France’s Highest Court Upholds Scientology Fraud Conviction

France finds Church of Scientology guilty of “organized fraud” despite “religious freedom” objections.

Members of the Church of Scientology protest outside a French courthouse in November 2011. JOEL SAGET/AFP / Getty Images

France’s highest appeals court on Wednesday upheld a 2009 “organized fraud” conviction against the Church of Scientology’s French branch, its bookstore, and five of its leaders. The Cour de Cassation rejected the church’s appeal, which argued that the conviction violated religious freedoms. Although Scientology is recognized as a religion in the United States, Spain, and Sweden, it is considered a business and not a church under French law.

The Church of Scientology claims to have more than 10 million members worldwide, including 45,0000 in France. In 2009, five plaintiffs accused the church of manipulating them into spending tens of thousands of euros on Scientology books and merchandise. Convictions and fines of €400,000 and €200,000 (approximately $812,000) were handed down to the Church’s Celebrity Centre and a Scientology bookshop in Paris. In addition, five top French Scientology officials received suspended prison sentences. Alain Rosenberg, the leader of the French Church of Scientology, was also sentenced to pay a €30,000 ($41,000) fine. The case was brought to the Cour de Cassation a year after a lower court of appeals declined to overturn the original verdict.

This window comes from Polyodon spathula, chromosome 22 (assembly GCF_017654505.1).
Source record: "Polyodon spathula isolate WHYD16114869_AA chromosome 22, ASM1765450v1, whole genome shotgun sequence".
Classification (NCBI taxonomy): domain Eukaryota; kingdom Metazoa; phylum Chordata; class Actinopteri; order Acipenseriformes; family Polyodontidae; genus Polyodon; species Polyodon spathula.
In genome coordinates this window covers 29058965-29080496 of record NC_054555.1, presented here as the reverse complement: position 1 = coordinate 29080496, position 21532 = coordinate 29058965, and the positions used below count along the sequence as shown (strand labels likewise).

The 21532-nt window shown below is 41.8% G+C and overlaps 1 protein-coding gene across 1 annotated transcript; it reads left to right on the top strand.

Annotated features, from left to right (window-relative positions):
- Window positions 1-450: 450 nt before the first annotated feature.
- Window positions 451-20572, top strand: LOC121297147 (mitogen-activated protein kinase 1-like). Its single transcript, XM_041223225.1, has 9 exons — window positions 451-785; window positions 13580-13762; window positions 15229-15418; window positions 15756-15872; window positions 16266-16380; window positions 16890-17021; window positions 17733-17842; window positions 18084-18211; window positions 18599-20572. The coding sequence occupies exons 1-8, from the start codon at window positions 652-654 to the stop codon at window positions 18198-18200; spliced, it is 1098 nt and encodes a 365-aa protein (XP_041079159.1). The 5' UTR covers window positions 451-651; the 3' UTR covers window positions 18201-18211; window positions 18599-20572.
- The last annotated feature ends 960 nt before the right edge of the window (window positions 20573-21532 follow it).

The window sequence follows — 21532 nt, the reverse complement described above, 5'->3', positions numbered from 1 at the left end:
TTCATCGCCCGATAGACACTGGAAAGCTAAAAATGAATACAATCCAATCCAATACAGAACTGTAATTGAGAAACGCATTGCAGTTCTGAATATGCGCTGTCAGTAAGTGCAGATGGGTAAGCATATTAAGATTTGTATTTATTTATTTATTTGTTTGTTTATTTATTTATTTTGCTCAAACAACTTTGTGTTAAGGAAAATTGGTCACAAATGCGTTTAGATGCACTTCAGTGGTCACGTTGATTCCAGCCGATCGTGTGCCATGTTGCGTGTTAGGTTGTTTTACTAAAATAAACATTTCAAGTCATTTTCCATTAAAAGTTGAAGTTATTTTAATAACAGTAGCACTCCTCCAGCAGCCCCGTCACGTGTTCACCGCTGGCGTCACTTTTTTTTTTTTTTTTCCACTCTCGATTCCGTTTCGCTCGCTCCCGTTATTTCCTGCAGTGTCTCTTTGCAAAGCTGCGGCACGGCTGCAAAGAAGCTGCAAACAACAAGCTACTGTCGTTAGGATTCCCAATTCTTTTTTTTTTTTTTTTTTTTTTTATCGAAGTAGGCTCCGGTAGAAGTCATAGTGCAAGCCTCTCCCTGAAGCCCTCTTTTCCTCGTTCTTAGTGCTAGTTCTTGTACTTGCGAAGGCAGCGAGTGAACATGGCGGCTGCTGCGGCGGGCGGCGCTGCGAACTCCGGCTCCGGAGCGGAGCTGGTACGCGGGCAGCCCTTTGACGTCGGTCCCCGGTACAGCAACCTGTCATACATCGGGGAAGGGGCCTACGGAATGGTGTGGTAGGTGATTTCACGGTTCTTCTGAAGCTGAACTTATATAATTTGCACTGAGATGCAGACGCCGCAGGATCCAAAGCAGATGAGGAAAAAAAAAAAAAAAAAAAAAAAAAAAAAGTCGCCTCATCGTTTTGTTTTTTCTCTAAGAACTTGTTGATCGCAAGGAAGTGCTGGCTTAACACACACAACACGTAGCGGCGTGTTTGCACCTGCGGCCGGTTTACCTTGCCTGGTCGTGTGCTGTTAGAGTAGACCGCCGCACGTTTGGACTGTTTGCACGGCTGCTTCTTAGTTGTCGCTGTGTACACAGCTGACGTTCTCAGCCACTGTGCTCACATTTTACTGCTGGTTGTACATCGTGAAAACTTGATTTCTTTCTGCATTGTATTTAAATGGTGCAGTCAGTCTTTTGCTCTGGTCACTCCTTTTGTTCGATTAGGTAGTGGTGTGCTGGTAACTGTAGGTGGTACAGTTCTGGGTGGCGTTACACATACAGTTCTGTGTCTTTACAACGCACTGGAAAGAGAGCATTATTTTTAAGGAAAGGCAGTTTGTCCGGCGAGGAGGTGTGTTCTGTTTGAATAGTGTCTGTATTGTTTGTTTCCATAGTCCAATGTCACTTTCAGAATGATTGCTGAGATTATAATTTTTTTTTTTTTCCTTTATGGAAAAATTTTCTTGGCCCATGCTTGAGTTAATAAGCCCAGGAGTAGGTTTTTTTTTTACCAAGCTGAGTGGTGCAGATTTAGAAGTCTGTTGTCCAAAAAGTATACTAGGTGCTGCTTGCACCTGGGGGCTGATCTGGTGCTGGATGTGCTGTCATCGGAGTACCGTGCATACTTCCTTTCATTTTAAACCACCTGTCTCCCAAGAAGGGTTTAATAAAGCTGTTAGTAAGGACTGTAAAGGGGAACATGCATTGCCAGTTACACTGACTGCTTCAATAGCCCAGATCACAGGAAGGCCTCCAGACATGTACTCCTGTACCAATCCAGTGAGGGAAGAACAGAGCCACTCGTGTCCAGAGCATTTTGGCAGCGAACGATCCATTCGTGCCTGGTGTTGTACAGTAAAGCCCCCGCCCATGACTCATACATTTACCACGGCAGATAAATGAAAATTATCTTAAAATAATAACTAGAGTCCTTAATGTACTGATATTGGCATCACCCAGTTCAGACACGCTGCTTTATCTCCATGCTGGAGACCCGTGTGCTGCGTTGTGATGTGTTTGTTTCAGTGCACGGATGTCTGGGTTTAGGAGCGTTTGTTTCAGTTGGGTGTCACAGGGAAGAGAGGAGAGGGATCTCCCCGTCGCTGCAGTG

Scientology International released a statement Wednesday condemning the court’s actions. “The decision by the French Cassation Court is an affront to justice and religious liberty,” the church said. “Scientology is a worldwide religious movement practiced in 184 nations. Its bona fides and the rights of its members to practice their faith unimpeded by government interference have been acknowledged by the high courts of many nations, including unanimous decisions by the European Court of Human Rights.” The statement indicated that the French Church of Scientology would “seek justice to vindicate its right to religious freedom at the international level” by bringing the case to the European Court of Human Rights.

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